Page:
Brogan AJ, Talbird SE, Davis AE, La EM, Miao Z, Lewis S. Long-term health benefit of ibalizumab in the treatment of adults with multidrug-resistant HIV-1 infection. Presented at the ISPOR 23rd Annual International Meeting; May 23, 2018. Baltimore, MD.


OBJECTIVE: Individuals with multidrug-resistant (MDR) HIV-1 infection represent a difficult-to-treat population with limited remaining antiretroviral options and substantial associated morbidity and mortality. Ibalizumab is a first-in-class, long-acting, post-attachment HIV-1 inhibitor administered by infusion every 2 weeks for adults with MDR HIV-1 infection. This analysis examines the long-term health benefit of ibalizumab treatment for this population.

METHODS: A Markov model was developed to follow a cohort of adults with MDR HIV-1 infection over their remaining lifetimes as they progressed through two final lines of antiretroviral therapy, receiving either ibalizumab + optimized background therapy (OBT) or OBT alone prior to salvage therapy. Over time, individuals could respond (HIV RNA < 50 copies/mL at week 25), transition between health states based on CD4 cell count, and experience treatment failure or death from HIV-related or non–HIV-related causes. Upon treatment failure (defined for responders as protocol-defined virologic failure and for partial/non-responders as two consecutive visits with HIV RNA ≥ 200 copies/mL), individuals discontinued ibalizumab and switched to salvage therapy. Treatment efficacy was based on preliminary phase 3 (ibalizumab+OBT) and adjusted phase 2a (OBT alone) clinical trial data, and published literature estimates were used to parameterize other model inputs. Average per-person outcomes were discounted at 3% per year.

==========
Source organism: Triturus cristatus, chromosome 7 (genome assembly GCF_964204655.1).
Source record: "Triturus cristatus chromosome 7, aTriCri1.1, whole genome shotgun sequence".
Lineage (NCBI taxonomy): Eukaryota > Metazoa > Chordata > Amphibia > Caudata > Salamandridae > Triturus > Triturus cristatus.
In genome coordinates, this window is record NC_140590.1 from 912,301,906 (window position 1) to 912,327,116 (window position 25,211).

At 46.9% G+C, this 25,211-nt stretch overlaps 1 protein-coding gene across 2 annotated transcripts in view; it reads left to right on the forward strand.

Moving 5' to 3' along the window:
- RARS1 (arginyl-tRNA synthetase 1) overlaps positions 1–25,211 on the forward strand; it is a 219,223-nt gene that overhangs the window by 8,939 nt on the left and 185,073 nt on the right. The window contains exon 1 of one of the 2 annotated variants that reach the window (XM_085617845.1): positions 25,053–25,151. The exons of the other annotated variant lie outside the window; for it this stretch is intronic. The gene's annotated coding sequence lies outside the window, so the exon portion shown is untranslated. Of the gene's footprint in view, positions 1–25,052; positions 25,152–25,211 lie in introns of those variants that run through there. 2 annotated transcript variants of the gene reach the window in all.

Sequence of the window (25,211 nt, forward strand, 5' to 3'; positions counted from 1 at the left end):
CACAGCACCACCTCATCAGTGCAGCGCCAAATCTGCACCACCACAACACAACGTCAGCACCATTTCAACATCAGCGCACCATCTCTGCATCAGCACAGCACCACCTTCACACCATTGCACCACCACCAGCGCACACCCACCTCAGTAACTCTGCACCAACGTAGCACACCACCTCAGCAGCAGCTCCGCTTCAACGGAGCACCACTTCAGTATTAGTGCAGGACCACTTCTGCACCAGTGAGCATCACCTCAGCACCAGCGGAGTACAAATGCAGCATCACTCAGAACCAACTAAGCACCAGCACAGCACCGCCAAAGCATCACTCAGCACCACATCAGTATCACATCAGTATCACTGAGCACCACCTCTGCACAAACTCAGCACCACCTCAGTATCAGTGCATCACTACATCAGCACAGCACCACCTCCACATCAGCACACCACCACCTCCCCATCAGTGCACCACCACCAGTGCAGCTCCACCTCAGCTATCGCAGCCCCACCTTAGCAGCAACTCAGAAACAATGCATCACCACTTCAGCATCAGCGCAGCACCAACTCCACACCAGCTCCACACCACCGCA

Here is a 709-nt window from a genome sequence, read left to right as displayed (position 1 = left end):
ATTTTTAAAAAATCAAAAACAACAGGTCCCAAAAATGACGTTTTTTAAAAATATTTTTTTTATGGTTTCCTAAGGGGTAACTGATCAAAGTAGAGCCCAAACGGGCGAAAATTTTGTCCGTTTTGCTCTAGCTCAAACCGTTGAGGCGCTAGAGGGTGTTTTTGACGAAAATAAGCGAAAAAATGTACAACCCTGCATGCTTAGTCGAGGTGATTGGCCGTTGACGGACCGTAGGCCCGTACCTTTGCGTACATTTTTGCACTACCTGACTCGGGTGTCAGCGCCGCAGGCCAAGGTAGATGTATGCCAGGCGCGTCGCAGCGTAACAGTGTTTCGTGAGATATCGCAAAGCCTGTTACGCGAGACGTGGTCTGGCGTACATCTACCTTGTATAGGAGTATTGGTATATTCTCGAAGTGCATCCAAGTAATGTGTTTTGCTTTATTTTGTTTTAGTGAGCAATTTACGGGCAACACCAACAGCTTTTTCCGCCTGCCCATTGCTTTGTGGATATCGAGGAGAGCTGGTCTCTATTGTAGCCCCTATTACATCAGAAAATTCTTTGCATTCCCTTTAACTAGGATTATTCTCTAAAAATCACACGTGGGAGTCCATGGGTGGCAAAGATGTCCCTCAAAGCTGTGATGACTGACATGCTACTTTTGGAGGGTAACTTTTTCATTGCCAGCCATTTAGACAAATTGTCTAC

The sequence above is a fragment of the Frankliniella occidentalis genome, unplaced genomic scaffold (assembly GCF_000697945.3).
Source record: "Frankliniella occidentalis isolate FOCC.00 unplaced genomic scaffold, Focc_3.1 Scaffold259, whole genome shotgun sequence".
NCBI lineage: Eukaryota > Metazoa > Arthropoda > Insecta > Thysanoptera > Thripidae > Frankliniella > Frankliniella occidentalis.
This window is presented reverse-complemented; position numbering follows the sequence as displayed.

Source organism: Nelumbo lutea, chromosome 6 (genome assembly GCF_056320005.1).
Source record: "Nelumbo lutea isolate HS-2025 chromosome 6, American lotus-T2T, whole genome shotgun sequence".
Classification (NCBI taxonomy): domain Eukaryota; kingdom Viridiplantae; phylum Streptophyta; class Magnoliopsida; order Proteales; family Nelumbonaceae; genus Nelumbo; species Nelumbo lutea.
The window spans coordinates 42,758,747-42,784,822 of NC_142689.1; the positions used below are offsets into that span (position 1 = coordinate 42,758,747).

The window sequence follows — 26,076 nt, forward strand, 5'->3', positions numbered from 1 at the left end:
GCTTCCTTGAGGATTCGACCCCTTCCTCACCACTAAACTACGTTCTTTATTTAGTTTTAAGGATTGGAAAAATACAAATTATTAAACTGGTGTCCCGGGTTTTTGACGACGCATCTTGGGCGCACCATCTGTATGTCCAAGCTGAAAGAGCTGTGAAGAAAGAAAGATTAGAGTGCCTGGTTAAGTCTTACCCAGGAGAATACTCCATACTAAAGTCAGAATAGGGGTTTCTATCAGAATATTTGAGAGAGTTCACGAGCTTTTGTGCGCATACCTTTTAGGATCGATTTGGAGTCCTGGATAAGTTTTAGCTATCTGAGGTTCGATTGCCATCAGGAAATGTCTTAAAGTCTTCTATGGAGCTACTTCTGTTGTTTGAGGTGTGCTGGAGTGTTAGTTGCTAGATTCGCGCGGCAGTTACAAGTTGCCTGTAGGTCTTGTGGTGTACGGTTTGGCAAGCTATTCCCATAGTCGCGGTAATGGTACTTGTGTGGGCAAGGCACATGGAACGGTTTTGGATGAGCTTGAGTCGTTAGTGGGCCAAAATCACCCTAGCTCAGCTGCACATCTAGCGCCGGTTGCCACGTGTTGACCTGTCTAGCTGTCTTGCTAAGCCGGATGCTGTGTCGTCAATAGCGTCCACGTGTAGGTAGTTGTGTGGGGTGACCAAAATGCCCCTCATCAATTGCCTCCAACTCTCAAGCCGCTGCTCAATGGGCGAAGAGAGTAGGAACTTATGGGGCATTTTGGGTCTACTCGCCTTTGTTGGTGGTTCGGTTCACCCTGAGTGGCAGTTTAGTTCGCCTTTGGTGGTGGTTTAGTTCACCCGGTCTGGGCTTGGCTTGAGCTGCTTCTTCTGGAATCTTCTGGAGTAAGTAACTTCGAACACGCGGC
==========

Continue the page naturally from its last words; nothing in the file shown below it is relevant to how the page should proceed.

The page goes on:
RESULTS: Compared with individuals receiving OBT alone, the model showed that individuals treated with ibalizumab+OBT experienced 0.77 more life years (9% improvement) and had a 7% reduction in HIV-related deaths. Individuals receiving ibalizumab also spent 0.28 more years on initial therapy (65% improvement) and 0.95 more years with CD4 cell counts above 200 cells/µL (28% improvement). Results were robust in sensitivity analysis.

CONCLUSIONS:
Ibalizumab treatment is predicted to provide substantial health and life-expectancy benefits for adults with MDR HIV-1 infection. For this population with limited remaining antiretroviral options, ibalizumab could represent an important step toward improved outcomes.

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